Pensions and Divorce

Pensions and Retirement Assets in a Virginia Divorce

In Virginia a pension (more properly referred to as a “defined benefit” retirement account) is one of the numerous financial assets reviewed and possibly affected by a divorce. Also taken into consideration are “defined contribution” retirement accounts such as IRAs, 401(k) plans, 403(b) plans, and other similar plans. Whether a spouse is already receiving a pension or drawing from other retirement assets, or retirement is still a long way off, it is important to ensure an accurate assessment of retirement assets and to divide those assets fairly during the divorce process.

How Pensions are Split in Virginia

In Virginia, pensions are considered marital property when they were earned while the couple was married. The portion that was earned during the span of a marriage can be divided in several ways. First, the parties can have the “present value” of the pension determined by an actuary service that performs such calculations, and incorporate that value into the overall framework of the asset division. The second method is to agree that the spouse’s share of the pension will be paid to him or her at the time of retirement. This is accomplished pursuant to a court order called a “Qualified Domestic Relations Order,” or “QDRO” for short. A divorced spouse may also be entitled to other retirement related funds such as survivor benefits, which would be addressed in the parties’ agreement or the court’s order, and the QDRO.

Sometimes, a divorcing couple will agree to divide retirement assets differently than a court might order to better addresses their individual circumstances. Even when an agreement can be reached between the parties, it is necessary to ensure that the pension administrator has the Order and legal notice it requires to distribute assets accordingly. In any divorce, obtaining the advice of an attorney well versed in pension division is in your best interest.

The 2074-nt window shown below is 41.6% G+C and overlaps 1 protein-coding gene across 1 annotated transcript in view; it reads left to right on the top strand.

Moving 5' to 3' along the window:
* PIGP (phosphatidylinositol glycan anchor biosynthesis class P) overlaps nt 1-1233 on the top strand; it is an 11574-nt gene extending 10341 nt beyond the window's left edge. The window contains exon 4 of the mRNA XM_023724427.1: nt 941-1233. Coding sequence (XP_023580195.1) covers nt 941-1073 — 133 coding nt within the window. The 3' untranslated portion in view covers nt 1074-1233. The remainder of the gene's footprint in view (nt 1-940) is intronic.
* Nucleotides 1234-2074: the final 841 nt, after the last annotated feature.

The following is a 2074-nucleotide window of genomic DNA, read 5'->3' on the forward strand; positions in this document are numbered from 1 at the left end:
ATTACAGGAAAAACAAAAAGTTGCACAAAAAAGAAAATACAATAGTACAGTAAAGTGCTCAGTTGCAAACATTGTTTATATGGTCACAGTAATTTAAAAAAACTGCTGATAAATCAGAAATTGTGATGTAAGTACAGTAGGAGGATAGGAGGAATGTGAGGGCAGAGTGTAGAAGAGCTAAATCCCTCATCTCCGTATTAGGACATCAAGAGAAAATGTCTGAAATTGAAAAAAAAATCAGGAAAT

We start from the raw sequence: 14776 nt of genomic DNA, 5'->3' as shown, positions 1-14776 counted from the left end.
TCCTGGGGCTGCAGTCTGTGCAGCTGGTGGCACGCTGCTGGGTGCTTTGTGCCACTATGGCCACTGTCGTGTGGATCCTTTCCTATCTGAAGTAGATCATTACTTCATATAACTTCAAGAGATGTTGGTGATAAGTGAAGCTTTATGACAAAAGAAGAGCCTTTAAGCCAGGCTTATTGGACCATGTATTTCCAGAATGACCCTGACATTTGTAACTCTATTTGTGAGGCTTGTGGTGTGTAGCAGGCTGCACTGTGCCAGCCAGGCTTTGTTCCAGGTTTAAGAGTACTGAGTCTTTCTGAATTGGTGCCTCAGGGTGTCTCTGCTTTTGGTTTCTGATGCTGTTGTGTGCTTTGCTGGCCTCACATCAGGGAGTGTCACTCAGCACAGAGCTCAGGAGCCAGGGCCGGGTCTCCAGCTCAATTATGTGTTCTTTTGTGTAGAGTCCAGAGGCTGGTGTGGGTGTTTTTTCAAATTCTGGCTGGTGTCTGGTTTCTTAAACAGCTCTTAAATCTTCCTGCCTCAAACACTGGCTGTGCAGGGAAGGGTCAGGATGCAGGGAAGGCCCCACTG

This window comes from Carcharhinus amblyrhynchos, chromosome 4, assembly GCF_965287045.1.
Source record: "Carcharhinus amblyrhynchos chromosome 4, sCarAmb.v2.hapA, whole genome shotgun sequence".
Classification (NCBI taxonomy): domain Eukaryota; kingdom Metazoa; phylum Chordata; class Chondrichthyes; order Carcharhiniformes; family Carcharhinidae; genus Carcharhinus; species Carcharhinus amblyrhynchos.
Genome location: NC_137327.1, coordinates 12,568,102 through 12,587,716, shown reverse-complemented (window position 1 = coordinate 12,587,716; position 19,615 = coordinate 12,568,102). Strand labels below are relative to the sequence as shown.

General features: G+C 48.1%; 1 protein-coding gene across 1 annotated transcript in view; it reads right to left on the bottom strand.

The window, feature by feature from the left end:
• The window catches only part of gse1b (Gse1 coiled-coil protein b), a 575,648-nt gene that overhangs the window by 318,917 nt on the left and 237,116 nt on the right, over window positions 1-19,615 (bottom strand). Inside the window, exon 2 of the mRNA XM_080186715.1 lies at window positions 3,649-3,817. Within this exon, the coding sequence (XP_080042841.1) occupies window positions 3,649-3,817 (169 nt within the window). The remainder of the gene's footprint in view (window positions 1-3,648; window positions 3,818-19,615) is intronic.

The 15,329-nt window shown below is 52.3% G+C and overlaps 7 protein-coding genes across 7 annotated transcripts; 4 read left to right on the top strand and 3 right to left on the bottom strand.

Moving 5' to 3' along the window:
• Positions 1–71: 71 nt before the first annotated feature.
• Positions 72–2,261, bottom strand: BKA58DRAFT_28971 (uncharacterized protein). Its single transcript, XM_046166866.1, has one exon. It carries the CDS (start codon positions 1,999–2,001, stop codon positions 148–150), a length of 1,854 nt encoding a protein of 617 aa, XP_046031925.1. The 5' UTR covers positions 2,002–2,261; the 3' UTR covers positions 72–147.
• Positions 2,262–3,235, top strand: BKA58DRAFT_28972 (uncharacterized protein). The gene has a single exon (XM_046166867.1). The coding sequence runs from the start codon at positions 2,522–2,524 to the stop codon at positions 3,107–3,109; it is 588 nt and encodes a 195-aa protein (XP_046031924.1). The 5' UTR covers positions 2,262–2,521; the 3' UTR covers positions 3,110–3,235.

How IRAs, 401(k)s, and Other Retirement Assets are Split in Virginia

Division of so-called “defined contribution” accounts can be dealt with in several ways. The value of these accounts may be offset by a transfer of cash or another asset. Sometimes both parties have these accounts, so it makes sense to add up the marital portion of all the accounts and equalize them by way of a transfer from one spouse to another. It is possible, by using a QDRO, to transfer portions of defined contribution retirement accounts from one party to the other without either party incurring any tax consequences or penalties.

Differences in Virginia Retirement Asset Division: Federal and Civil Employee Pensions

Federal government pensions through the Federal Employees Retirement System or Civil Service Retirement System fall under a specific set of federal divorce guidelines. However, Federal pensions and Thrift Savings Plans can be divided in much the same way as private pensions and 401(k) plans. Entities such as the World Bank, IMF, CIA, FBI, and other government and quasi-government agencies often have these benefits which may be divided. Virginia state employees, such as police, firefighters, and teachers, also typically have pensions that must be dealt with as part of the divorce process.

Turn to an Experienced Virginia Pension Divorce Attorney

Whatever your circumstances, it is important to have a Virginia divorce attorney with specialized knowledge of the laws governing division of marital retirement assets, as well as the financial planning intricacies of securing the right division of assets many years into the future. The Virginia pension divorce attorneys at Curran Moher Weis can help you navigate this maze so your financial future is certain and secure. Request a consultation today.